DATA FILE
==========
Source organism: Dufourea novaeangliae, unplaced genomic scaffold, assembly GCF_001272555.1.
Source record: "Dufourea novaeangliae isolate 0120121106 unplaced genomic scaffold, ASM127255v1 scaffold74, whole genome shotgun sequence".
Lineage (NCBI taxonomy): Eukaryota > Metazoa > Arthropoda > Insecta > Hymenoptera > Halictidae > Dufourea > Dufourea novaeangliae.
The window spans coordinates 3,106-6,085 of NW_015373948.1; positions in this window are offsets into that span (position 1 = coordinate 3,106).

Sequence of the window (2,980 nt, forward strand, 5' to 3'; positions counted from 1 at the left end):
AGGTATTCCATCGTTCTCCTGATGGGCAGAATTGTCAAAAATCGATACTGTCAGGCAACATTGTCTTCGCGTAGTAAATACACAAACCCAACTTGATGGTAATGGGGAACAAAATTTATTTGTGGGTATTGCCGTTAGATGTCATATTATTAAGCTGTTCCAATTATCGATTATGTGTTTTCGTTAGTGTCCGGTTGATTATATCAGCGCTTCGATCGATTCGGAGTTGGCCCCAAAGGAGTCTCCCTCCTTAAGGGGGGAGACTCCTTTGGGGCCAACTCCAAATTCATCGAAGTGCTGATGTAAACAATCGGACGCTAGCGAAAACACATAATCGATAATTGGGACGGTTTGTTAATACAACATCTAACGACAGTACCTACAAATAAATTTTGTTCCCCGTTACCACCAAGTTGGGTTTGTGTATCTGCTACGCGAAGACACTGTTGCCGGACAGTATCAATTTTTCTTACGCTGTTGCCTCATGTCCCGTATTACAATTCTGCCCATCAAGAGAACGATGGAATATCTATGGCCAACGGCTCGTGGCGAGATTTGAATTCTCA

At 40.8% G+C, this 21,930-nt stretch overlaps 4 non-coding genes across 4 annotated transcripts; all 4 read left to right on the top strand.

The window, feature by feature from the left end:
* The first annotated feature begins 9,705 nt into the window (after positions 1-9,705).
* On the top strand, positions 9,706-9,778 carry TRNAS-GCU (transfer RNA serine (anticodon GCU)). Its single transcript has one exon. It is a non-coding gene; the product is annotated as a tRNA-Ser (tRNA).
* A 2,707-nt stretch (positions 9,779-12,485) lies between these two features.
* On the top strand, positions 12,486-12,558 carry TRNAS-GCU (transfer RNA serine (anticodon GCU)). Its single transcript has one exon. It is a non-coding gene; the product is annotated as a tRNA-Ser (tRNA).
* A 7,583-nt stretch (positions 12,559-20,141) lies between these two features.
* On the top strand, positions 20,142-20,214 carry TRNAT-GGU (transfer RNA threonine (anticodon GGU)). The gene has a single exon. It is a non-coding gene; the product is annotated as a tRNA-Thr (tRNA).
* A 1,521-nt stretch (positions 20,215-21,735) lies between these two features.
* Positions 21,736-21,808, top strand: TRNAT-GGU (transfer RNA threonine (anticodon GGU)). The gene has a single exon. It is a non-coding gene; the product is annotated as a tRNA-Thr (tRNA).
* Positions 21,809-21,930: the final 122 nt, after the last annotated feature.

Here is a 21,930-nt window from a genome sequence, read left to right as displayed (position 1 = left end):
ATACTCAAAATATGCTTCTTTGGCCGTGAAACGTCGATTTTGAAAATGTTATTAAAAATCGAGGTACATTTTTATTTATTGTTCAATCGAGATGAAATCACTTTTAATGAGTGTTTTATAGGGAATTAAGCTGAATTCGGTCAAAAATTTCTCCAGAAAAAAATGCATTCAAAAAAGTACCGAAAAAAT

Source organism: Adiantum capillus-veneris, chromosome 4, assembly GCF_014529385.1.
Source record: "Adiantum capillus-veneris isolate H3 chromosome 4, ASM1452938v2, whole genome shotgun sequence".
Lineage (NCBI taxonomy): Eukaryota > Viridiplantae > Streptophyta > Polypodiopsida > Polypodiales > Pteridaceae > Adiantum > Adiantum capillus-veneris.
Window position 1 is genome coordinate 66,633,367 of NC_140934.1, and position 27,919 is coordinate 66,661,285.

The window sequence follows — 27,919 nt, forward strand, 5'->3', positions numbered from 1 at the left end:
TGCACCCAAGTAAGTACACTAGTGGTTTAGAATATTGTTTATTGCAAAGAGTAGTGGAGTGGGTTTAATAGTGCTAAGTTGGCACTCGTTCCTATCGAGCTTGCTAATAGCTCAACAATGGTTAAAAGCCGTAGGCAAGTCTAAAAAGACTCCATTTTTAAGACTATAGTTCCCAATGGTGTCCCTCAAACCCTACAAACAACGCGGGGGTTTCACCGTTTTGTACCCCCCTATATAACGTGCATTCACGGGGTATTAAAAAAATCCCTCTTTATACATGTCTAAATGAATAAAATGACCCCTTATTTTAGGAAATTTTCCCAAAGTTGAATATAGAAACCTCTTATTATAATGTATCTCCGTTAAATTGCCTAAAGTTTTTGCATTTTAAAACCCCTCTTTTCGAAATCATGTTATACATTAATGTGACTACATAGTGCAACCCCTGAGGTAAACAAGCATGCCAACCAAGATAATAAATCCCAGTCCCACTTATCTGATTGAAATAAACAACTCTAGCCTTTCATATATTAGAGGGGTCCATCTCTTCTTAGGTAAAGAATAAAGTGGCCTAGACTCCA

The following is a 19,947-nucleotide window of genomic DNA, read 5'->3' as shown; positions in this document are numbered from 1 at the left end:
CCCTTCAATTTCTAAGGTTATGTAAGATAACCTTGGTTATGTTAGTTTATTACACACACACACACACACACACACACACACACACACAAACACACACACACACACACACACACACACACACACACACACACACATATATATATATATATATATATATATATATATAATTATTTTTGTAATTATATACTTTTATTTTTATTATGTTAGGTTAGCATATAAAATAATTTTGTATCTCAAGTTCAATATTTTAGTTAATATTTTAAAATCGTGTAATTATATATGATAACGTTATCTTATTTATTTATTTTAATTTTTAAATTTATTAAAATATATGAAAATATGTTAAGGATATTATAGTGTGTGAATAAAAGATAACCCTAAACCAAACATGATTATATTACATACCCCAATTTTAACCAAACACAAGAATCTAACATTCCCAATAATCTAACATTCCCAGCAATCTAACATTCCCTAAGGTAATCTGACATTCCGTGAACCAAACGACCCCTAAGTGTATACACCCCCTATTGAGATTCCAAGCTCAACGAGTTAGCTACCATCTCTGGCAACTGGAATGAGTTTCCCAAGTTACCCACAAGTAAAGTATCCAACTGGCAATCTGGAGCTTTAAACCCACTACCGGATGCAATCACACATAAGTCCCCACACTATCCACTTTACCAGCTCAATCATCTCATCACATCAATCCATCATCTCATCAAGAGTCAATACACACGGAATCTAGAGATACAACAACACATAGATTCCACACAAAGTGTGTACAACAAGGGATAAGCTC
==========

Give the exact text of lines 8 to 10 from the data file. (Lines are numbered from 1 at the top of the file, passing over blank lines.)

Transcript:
The window, feature by feature from the left end:
* The first annotated feature begins 9,705 nt into the window (after positions 1-9,705).
* On the top strand, positions 9,706-9,778 carry TRNAS-GCU (transfer RNA serine (anticodon GCU)). Its single transcript has one exon. It is a non-coding gene; the product is annotated as a tRNA-Ser (tRNA).